Al Ramos


My performance evolution started at H-B Studio where I signed on for singing class back in 1979.  I was playing guitar with a singer songwriter and performing at clubs like Folk City, Kenny’s Castaways,  and others up and down Bleecker and MacDougal streets.   Within a few months I was taking acting classes, got a headshot (at the urging of one of my scene partners) and started auditioning.         My first audition experience was for a new play about an idiot savant titled "Hands". I got a phone call from a woman who was cast in the show telling me the director was looking for another actor.  I had only recently decided to start auditioning and I didn't have  a monologue prepared.  I went to the audition anyway.   The play was being produced at an old Episcopalian Church on 6th Ave. that eventually became notorious as "the LImelight".   The stage was the altar and that's where the auditions were held.         I had memorized my lines for the scene I was working on in class and I just recited them in sequence without the other person's responses.   The director was a funny and creative guy named Michael Levine.  It was definitely different than the run of the mill monologue.  Michael told me it was bizarre but he loved it.  I told him I had no experience outside of class.  He said he had cast the open part with one of the actors who auditioned before me, but he needed help with the production and I could understudy everyone and sooner or later I'd get on stage.  It sounded good to me,  a chance to work on the production side.  I accepted and ended up doing everything: hanging and focusing lights, running cable,  building and dressing flats,  scenic painting.   I worked with Michael everyday and we became friends.  I didn't get on stage but I experienced "hanging out" with the actors during and after the performances,  backstage intrigue, romance and I learned how to put together a "showcase" production.   It was my first taste of theatre life and I was immediately addicted.         Not long after the close of "Hands", I got a call from Michael Levine.  He was cast to play Pishchik in a production of "The Cherry Orchard" at the Meat & Potatoes Theatre.   Michael had recommended me to the director as a guy who could be "very useful" around the show.   Back in the late 1970's and very early 1980's the "off off Broadway" scene was abundant with black box theaters spread throughout the different neighborhoods.   The Meat & Potatoes Theatre Co. was such space located upstairs in a large loft somewhere around 39th St. and 8th Avenue.         Neal Weaver (a product of the vaunted Northwestern U. Theatre Department) was the director of the theatre and he had cultivated a decent audience following presenting a mix of classics and new plays.   It was here that I got my first action on stage playing background characters appearing throughout the “Cherry Orchard” . When Neil discovered I could play guitar, he even added a guitar playing peasant draped in a burlap bag.   No lines, lots of action.         From that debut I developed a rogue's gallery of odd characters showing up everywhere in town from raw performance spaces like the Gas Station down on Avenue B or hip performance bars like the Pyramid Club to mainstream Theater Row houses like the Samuel Beckett.   I started to attend performances from showcases to Broadway.    A one man performance piece in a bar on the lower east side to the Royal Shakespeare Company on Broadway with Derek Jacobi playing leads in "Much Ado About Nothing" and "Cyrano".    I auditioned and was accepted into a classics   workshop at the CSC Rep Theatre which was run by Christopher Martin.         The other members of the workshop were guys and gals who had MFAs in theatre ( Yale, SMU, Carnegie Mellon, NYU...) Everyone hoped to get noticed and work with the resident company.    For me, it inspired me to dig in and catch up to the MFAs.  I started reading everything:  books about theatre, its history, theory and criticism.   One thing was leading me to another.   I was giving myself my own MFA in theatre arts.   I was tempted to apply to an MFA program but I had way too much time in school for my own good.   I had graduated from the School of Foreign Service at Georgetown University and went on to complete a J.D. at the Rutgers Law School and an LLM in International Legal Studies at New York University School of Law.        My work early-on doing tech turned out to be my most valuable experience.   I learned how to put up a showcase level  production.    I started to prod my actor friends to be more self sufficient,  self reliant.   We could produce our own shows.   Around 1985, I got together with a few actors from Michael Beckett's workshop at the H-B Studio on Bank Street and we decided to start a "company".   Working with Sara Emory, Samantha  Weber, Richard Dent and Mark Folger,  we called ourselves the American Playwright's Repertory Company and found a space in the basement of the beautiful Greek Orthodox Church on 92nd Street and West End.   We were going to produce plays by unheralded American writers,  not just the usual list of Odetts, Williams, Saroyan, Miller, etc.  I spent hour after hour at the Lincoln Center Library reading old plays that had never been produced beyond their initial run.  I was looking for that lost gem.  I almost lost my mind, they were horrible.  It was clear to me why the same plays by the same known writers were regularly revived and referenced as the core of American drama. We ended up mounting "Send in the Clowns" by Philip Barry followed by "The Adding Machine" by Elmer Rice.   Following these shows we realized that the concept or focus of the company was too limited and everyone drifted off to different projects.      After American Playwrights disbanded, I began working with two very efficient and talented self producing groups.  One was comprised of writers mounting their own works.    The other was actors intent on getting commercial gigs by attracting agents,  casting directors and/or managers to their shows.   Short pieces were the standard fare.   Four or Five original pieces about 20 or more minutes in length.   Lots of actors and a handful of writers could be showcased in one event.   I would act or direct as called upon.   And, I always had a hand in the tech.   These productions introduced me to many of the better actors, writers, and tech guys who were working at the showcase level.   During this period from 1983 to 1988 I was performing or directing shows everywhere.    I had enough experience and credits that I should have been trying to get an agent.  Instead, I wanted to be in a resident company like they had at the Classic Stage Company, the Pearl Theatre, the Cocteau Rep or LaMama, etc.   I was drawn to the smell of sawdust and the roar of 70 people.         As the years passed I was worked on show after show.  If it was possible to squeeze in performing, directing or contributing to more than one show at a time,  I welcomed the opportunity.  The list of appearances kept growing  and now that I am called upon to produce a resume,  I can recall most of the talented people I worked with and the theatre or performance spaces ......House of Candles, Nada, The Gas Station, The Piano Store, CBGB’s Gallery, Douglas Fairbanks Theater, John Cazale Theater, Kraine Gallery, La Mama, Theater for the New City, Cucaracha Theater, One Dream, Franklin Furnace, The Workhouse, Pyramid Club, Area Club, the Tunnel, St. Mark’s Church, Limelight, LIU-Brooklyn, Triplex Theater @ BMCC, Knitting Factory (Tribeca), 78th Street Theater Lab, Theatre 22, 14th Street Y,  92nd Street Y, Dance Theatre Workshop, Producers Club, Pantheon Theatre, the Soho Rep.,  The Muse Theatre,  Gene Frankel Theatre,  Westbeth Center,  West Bank Cafe, New Dramatists, NYU,  Hunter College, Samuel Beckett Theatre,  Acorn Theatre,  HERE, Ohio Theatre, Pearl Theatre, Gene Frankel Theatre..... but,  I can't recall the names of all the shows.         I never had to audition for work in shows which probably wasn't a good thing.   I met so many actors and directors that I was always being recommended for work.   It was also during this time that I started to think about theatre as a thing unto itself rather than some unfortunate necessity on the way to a career as an actor in film or TV.  I was thinking about theatre as a whole.   Acting (or the obsession with "good" acting) was one part of a bigger picture.  I felt like I needed to be in a space full time to be able to try things,  like a studio to work daily.      In the fall of 1988,  my friend Paul Allman, an outstanding writer,  contacted me about performing in a play he had written titled "Otis Furioso".   He wanted me to play Otis.  It was staged at the historic St. Mark’s Church and produced by Regenesis as part of a double bill.   Paul put together a who's who of the downtown performance scene for this show.   Peter Mattei directed and the production was designed by Teddy Jefferson.  The cast was comprised of members of the Cucaracha Theatre and actors that Paul and I had worked with as part of the playwrights' group I mentioned earlier.    The other play on the bill was Evan Gubernick's Motorhome.    This show was a spectacular success.        Following this show in the spring of 1989 I found myself in a series of call back auditions to be part of the Cocteau Rep down on the Bowery.    Following the great vibe of Paul's "Otis Furioso" I had some good will to cash in and I was in the final handful of actors being considered for a spot in the company.   I was auditioning with a classical pieces that I memorized on the spot since I really didn't have a trusted few monologues.   A few days before the final round of auditions I got a call from John Bach, an old classmate from Michael Beckett's workshop.  He was working with two guys from his class with William Alderson and they had a space.   And, they wanted to turn the space into a performance venue... a theatre. It was on located on the corner of Broome Street and Varick St.      I met with John and Mark Hannah and Thomas Wherle at their space.    We decided to work together to build what we would call the Broome Street Theatre.   This is what I had recently been dreaming about.   Having my own space to work from.  To be able to get up in the morning and go to the theatre and leave the theatre in the early morning hours and go home to sleep.   All of the showcases and productions,  the law school,  the music and art lessons as a kid,  all the tech work would find an outlet.      We had no other resources but our sweat and we used plenty of sweat and our own cash to buy the materials to build the space. Wood, tools, nails, paint, fabrics, etc.   We were doing more construction than anything else.   My brother John was in the MA architecture program at the University of Pennsylvania.  He came up with his friends to help us do the structural work and build a fire door since we needed two egresses for fire code.    The space was owned by the Petrocelli family.   A prominent family whose electrical company had the contract with the city of New York to maintain traffic and city lighting.    They were a bit reluctant, somewhat curious, at times supportive but, in general, OK with the idea of a theater operating on the ground floor of their otherwise residential building.      Our first order of business was to attract actors and then build an audience.   We decided to mount a one act play festival and use public domain works as much as possible to avoid royalties. I had performed in a bunch of these festivals and they were a good way to get people into the house.    We dug up one acts from Moliere to Chekhov and Pirandello all dealing with obsessive love.   The turnout for the auditions was excellent and we were confident we could build a company from the ranks of the performers we cast for the festival.    It is not an exaggeration to say that hundreds of actors attended the first weekend of auditions.   We had to be organized just to get through this marathon.           The success of the one act festival solidified our presence on "the scene" and we were off and running.  We did find a great corp of actors who were interested in being part of a resident company. Since we always seemed to be doing more construction than rehearsing we called ourselves The Lumber Company at the Broome Street Theatre.    The core of women that agreed to work with us were outstanding (Julie Sheehan, Ann Osmond, Ellen Korbonski, Barbara Ginsberg) talented, intelligent and energetic. My old friend Marc Folger joined for shows when he could.   Both he and Michael Dorsey were studying with Uta Hagen.        At the Broome Street Theatre we produced a mix of classical work and original pieces.    Ann and I started an after work series we called "Theatre of the Happy Hour" where performers came by and put up their work.    We had a great turnout for this series and performers used it to work on new material or practice monologues. The first full major full length we mounted was a work titled "Pains of Youth", which is when  Ann Osmond brought Diane Specioso into the group to design costumes.     Our neighbor on Broome Street was an alternative New York High School - The Door.    We developed a very satisfying working relationship with the Door.   Students were allowed to come into the theatre and watch rehearsals or participate in improvisation or movement workshops.   I would also run workshops at the Door in acting and we would create and video tape scenarios written by the students.   A group of students led by Israel Villa and Joseph Mason...... eventually produced their own shows and became friends and collaborators for years to come.      As a resident company we produced a blend of classic and original works.    We also learned to function as a "presenting company" . In these instances we would co-produce the work by allowing the guest artists to come in without any front money and work on a split of the proceeds from the box office.    A group of actors and designers led by Eric Guilloty and Richard Gilman all of whom had recently graduated from NYU's Theatre Arts program work with us very successfully on several productions.         In 1991 the Lumber Company at the Broome Street Theater faced the reality of moving to another space.   The search for a new venue was spearheaded by Diane Specioso, Melissa Krawitz and me.    We scoured the listings and visited many large spaces.   When we settled on the space on Leonard Street people had to make a decision if they were going forward or in another direction.   A group consisting of Hossein Fassa, Diane Specioso, Eddie DiDonna, Paul Allman, the gang of NYU grads, and me decided to make the move together.  We also met Dan Wackerman along the way who was interested in developing his own company and partnering in the development of a new space.        The result was the Tribeca Lab at 79 Leonard Street.   The most controversial aspect of the space at the outset was its location as a sub-basement space.    But it was a finished basement and it wasn't totally underground because of the nature of the street and vault space along the old cast iron loft buildings in Tribeca.  There was an air shaft along the back wall and the space was large. My brother, John Ramos, designed the layout so that we could have a bar and gallery area in the front of the house {and a dressing room with tech booth midway and the theater at the back}.  The performance and audience area was conceived to be totally flexible.   Seats (from the old film forum) were mounted in groups of four on mini risers and could be rearranged to suit a director’s design.   This meant you could come to see shows and never see the same configuration more than once or twice.         Then Eric and Richard's gang put up the first full length, Marlowe's "Faustus",  with Ian Hill in the lead.    During this run we discovered that the noise from the next door space ( a judo academy) was audible always an the most awkward moments.   My brother was called on again and he sound proofed the entire space. Their was a large drain pipe along the back wall which happened to be a beautiful red brick structure.   Mark Folger offered to paint the pipe one weekend.   When he was finished the result was amazing. He didn't just paint the pipe he executed an photographically accurate work of tromp l'oeil on the pipe to blend it optically into the brick wall.         I won't write of all the productions we did at Tribeca Lab but we did solidify as a company during this period.   Once fall settled in we were well on our way to fully completing the work.   Diane had been hired by A Group of Actors, Stuart Rudin and Billy Otis to design costumes for a production of the Seagull to be performed at the Muse Theatre.   I offered Stuart our space for rehearsals since we were only a few blocks from the Muse on Canal and West Broadway.   We all came to know each other better and found we had very similar outlooks on the theatre scene.  Nick Lindsay was planning a show titled "Made to Be Broken" written by his friend Nathaniel Hunt.  Nick and Nathaniel used to perform at Broome Street in our Theatre of the Happy Hour.    Nathaniel's show was the first original play produced and performed at the Tribeca Lab.   I assisted in design and lighting of the set and Melissa and I ran the tech for the show, diane designed costumes.     Hossein Fassa produced a late night comedy/performance show with live music called "Night Lab".  He had a very talented cast  (Lynda Bridges, Walter Krochmal, Don Egan, Jonathan Lewis, Lynne McCollough) and developed original material that was way ahead of its time. Dan Wackerman was also developing his company with Kevin - Pecadillo.  He brought together talented actors and designers and regularly produced work, many pieces written by himself.     Meanwhile Nick and Stu and Billy would talk to me about what they had been doing as A Group of Actors.   We knew we wanted a way to develop new material,  to experiment.    This resulted in Basementwerks.  Every Friday night we put on a new late night Basementwerks show.    Night Lab would run on Saturday late night.    We would meet at Nick's apartment on Monday nights and read new material.   Sometimes we would invite a writer or  performer we knew to join the show.   Toby Huss was contributing regularly.   It was very successful and several full length original works evolved from Basementwerks efforts.    Later in our tenure at Tribeca Lab,   Diane and Cat Oberg produced the musically oriented recurring show which was called "People Making Sounds" ( that’s right,  PMS ).   We had a lot of musicians and actors who were also musicians working with us or passing through doing shows.   PMS was a perfect way to take advantage of the variety of talents.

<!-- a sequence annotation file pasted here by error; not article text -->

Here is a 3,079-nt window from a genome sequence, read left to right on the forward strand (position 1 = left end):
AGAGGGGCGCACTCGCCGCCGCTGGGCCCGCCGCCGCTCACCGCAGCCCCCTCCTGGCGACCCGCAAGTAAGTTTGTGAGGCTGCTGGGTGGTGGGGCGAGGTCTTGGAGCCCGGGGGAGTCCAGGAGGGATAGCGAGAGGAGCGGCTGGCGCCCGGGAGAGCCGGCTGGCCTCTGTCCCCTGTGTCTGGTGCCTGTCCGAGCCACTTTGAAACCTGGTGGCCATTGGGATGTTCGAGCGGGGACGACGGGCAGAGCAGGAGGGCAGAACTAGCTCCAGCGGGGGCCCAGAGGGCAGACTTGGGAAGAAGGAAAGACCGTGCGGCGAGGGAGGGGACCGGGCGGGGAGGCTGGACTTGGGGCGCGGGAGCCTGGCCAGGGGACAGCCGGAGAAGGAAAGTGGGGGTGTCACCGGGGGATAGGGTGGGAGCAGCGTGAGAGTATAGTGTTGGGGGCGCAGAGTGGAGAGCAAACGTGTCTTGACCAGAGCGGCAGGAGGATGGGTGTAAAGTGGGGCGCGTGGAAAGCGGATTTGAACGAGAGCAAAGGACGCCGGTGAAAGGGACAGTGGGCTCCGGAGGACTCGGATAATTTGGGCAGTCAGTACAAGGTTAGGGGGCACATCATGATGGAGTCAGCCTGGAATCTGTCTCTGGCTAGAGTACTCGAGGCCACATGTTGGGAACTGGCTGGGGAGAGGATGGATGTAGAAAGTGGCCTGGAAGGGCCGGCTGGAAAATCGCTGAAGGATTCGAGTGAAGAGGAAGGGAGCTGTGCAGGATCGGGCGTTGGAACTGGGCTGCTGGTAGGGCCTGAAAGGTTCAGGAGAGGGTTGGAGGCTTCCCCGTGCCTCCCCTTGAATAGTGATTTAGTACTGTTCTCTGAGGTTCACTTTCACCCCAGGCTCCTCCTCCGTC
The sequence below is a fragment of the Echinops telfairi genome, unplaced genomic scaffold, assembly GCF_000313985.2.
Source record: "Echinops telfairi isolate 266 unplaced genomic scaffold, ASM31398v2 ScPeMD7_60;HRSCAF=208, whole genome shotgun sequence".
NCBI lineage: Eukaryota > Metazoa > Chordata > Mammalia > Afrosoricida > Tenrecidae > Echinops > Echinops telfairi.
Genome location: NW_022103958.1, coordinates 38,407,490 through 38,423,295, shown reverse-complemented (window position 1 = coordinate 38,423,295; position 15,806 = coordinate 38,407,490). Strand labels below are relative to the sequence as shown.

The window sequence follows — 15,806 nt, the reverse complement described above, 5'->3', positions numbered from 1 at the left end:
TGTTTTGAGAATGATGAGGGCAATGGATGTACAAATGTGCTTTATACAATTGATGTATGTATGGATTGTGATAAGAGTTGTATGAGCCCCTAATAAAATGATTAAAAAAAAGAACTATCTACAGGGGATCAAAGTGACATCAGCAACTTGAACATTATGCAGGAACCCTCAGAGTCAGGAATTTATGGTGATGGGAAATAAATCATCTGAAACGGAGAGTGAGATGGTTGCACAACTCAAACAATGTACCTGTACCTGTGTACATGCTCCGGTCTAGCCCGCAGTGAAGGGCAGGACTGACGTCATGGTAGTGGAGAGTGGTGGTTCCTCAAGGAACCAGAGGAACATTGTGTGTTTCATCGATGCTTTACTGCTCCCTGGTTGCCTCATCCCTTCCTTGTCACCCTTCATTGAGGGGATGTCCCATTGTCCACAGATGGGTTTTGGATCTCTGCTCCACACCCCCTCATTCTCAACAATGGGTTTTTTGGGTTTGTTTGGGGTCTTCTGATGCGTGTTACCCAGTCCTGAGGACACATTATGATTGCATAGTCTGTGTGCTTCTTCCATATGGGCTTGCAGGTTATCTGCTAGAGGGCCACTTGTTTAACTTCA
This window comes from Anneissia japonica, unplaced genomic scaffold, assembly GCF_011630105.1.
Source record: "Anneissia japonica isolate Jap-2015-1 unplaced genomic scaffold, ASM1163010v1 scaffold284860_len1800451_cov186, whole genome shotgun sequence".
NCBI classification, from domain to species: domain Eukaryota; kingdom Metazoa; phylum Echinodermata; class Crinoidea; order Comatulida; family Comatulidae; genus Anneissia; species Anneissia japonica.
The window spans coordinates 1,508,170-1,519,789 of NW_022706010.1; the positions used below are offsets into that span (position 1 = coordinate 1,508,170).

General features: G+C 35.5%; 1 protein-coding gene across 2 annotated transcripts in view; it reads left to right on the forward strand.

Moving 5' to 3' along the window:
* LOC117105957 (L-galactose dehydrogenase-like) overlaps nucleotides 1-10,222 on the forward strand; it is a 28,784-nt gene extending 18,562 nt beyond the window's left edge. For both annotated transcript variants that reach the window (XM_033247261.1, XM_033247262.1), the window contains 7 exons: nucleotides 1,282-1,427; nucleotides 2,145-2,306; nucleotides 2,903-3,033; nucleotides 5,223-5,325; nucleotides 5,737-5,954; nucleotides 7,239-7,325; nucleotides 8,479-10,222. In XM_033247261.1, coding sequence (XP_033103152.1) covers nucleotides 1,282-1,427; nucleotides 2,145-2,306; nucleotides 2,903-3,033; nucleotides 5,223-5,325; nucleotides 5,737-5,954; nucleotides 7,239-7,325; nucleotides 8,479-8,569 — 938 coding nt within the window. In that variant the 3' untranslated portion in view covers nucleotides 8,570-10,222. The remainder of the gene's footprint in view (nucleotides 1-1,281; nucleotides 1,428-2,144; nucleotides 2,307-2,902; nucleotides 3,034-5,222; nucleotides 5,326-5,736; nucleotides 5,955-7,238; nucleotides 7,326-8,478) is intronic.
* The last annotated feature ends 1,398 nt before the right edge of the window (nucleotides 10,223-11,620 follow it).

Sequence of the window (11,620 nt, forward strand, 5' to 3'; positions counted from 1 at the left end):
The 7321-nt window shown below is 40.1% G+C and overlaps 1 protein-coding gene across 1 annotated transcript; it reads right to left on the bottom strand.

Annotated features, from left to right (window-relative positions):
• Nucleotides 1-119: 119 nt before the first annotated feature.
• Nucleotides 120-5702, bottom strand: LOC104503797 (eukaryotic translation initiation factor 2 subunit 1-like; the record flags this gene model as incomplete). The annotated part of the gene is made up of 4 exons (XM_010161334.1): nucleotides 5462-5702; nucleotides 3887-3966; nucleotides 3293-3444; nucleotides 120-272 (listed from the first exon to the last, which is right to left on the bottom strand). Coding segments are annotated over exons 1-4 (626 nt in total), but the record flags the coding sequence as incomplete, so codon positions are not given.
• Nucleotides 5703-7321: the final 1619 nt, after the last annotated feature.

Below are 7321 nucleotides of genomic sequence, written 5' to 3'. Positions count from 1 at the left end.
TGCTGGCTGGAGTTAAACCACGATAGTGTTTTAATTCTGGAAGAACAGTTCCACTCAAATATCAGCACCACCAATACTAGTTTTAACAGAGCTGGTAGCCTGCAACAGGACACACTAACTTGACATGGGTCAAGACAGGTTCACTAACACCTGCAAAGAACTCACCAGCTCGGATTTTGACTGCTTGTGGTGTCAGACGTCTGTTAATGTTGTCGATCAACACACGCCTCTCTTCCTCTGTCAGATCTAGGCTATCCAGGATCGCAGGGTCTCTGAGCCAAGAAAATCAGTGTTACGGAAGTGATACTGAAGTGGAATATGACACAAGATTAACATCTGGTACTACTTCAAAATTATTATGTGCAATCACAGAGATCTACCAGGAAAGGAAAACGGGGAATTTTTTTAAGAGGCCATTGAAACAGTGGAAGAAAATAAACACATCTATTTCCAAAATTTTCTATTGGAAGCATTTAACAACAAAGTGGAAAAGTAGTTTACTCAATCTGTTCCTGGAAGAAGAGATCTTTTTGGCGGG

to be continued.....

Al Ramos is the Artistic and Producing Director of Tribeca Lab. He also functioned as Managing Director at 79 Leonard Street.